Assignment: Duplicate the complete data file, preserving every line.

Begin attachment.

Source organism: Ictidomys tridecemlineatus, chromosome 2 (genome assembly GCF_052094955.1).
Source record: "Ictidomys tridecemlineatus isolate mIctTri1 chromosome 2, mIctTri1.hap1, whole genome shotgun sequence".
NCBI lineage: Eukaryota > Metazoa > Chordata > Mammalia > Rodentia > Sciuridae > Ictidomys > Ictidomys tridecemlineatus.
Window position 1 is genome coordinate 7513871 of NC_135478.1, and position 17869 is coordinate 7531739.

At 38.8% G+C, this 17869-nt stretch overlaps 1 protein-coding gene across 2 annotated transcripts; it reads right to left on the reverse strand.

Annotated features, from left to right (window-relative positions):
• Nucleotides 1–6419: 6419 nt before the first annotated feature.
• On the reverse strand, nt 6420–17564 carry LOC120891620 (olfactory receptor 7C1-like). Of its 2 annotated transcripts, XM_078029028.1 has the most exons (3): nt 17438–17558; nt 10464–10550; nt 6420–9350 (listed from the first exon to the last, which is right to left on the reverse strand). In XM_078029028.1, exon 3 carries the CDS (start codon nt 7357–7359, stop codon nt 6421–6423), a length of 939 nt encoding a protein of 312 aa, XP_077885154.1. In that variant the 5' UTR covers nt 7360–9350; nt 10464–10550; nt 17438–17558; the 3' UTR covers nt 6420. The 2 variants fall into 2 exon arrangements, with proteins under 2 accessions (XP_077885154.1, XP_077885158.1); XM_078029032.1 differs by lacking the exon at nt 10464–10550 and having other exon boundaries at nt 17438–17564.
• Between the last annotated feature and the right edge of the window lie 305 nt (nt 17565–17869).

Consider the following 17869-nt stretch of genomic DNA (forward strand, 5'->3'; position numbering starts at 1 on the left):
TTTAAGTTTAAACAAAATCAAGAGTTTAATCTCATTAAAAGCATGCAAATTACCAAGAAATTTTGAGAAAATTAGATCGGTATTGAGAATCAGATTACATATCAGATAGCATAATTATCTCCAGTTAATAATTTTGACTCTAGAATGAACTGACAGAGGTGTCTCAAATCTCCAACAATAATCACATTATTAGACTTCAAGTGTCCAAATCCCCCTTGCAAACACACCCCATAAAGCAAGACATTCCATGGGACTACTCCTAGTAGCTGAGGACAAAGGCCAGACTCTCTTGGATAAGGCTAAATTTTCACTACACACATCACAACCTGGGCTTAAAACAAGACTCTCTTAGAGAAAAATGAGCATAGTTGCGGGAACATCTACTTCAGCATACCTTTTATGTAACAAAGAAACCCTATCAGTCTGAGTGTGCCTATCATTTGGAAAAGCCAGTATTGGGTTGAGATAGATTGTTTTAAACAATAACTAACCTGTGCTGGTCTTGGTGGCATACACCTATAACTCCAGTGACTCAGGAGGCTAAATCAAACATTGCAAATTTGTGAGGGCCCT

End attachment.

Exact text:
Source organism: Ictidomys tridecemlineatus, chromosome 2 (genome assembly GCF_052094955.1).
Source record: "Ictidomys tridecemlineatus isolate mIctTri1 chromosome 2, mIctTri1.hap1, whole genome shotgun sequence".
NCBI lineage: Eukaryota > Metazoa > Chordata > Mammalia > Rodentia > Sciuridae > Ictidomys > Ictidomys tridecemlineatus.
Window position 1 is genome coordinate 7513871 of NC_135478.1, and position 17869 is coordinate 7531739.

At 38.8% G+C, this 17869-nt stretch overlaps 1 protein-coding gene across 2 annotated transcripts; it reads right to left on the reverse strand.

Annotated features, from left to right (window-relative positions):
• Nucleotides 1–6419: 6419 nt before the first annotated feature.
• On the reverse strand, nt 6420–17564 carry LOC120891620 (olfactory receptor 7C1-like). Of its 2 annotated transcripts, XM_078029028.1 has the most exons (3): nt 17438–17558; nt 10464–10550; nt 6420–9350 (listed from the first exon to the last, which is right to left on the reverse strand). In XM_078029028.1, exon 3 carries the CDS (start codon nt 7357–7359, stop codon nt 6421–6423), a length of 939 nt encoding a protein of 312 aa, XP_077885154.1. In that variant the 5' UTR covers nt 7360–9350; nt 10464–10550; nt 17438–17558; the 3' UTR covers nt 6420. The 2 variants fall into 2 exon arrangements, with proteins under 2 accessions (XP_077885154.1, XP_077885158.1); XM_078029032.1 differs by lacking the exon at nt 10464–10550 and having other exon boundaries at nt 17438–17564.
• Between the last annotated feature and the right edge of the window lie 305 nt (nt 17565–17869).

Consider the following 17869-nt stretch of genomic DNA (forward strand, 5'->3'; position numbering starts at 1 on the left):
TTTAAGTTTAAACAAAATCAAGAGTTTAATCTCATTAAAAGCATGCAAATTACCAAGAAATTTTGAGAAAATTAGATCGGTATTGAGAATCAGATTACATATCAGATAGCATAATTATCTCCAGTTAATAATTTTGACTCTAGAATGAACTGACAGAGGTGTCTCAAATCTCCAACAATAATCACATTATTAGACTTCAAGTGTCCAAATCCCCCTTGCAAACACACCCCATAAAGCAAGACATTCCATGGGACTACTCCTAGTAGCTGAGGACAAAGGCCAGACTCTCTTGGATAAGGCTAAATTTTCACTACACACATCACAACCTGGGCTTAAAACAAGACTCTCTTAGAGAAAAATGAGCATAGTTGCGGGAACATCTACTTCAGCATACCTTTTATGTAACAAAGAAACCCTATCAGTCTGAGTGTGCCTATCATTTGGAAAAGCCAGTATTGGGTTGAGATAGATTGTTTTAAACAATAACTAACCTGTGCTGGTCTTGGTGGCATACACCTATAACTCCAGTGACTCAGGAGGCTAAATCAAACATTGCAAATTTGTGAGGGCCCT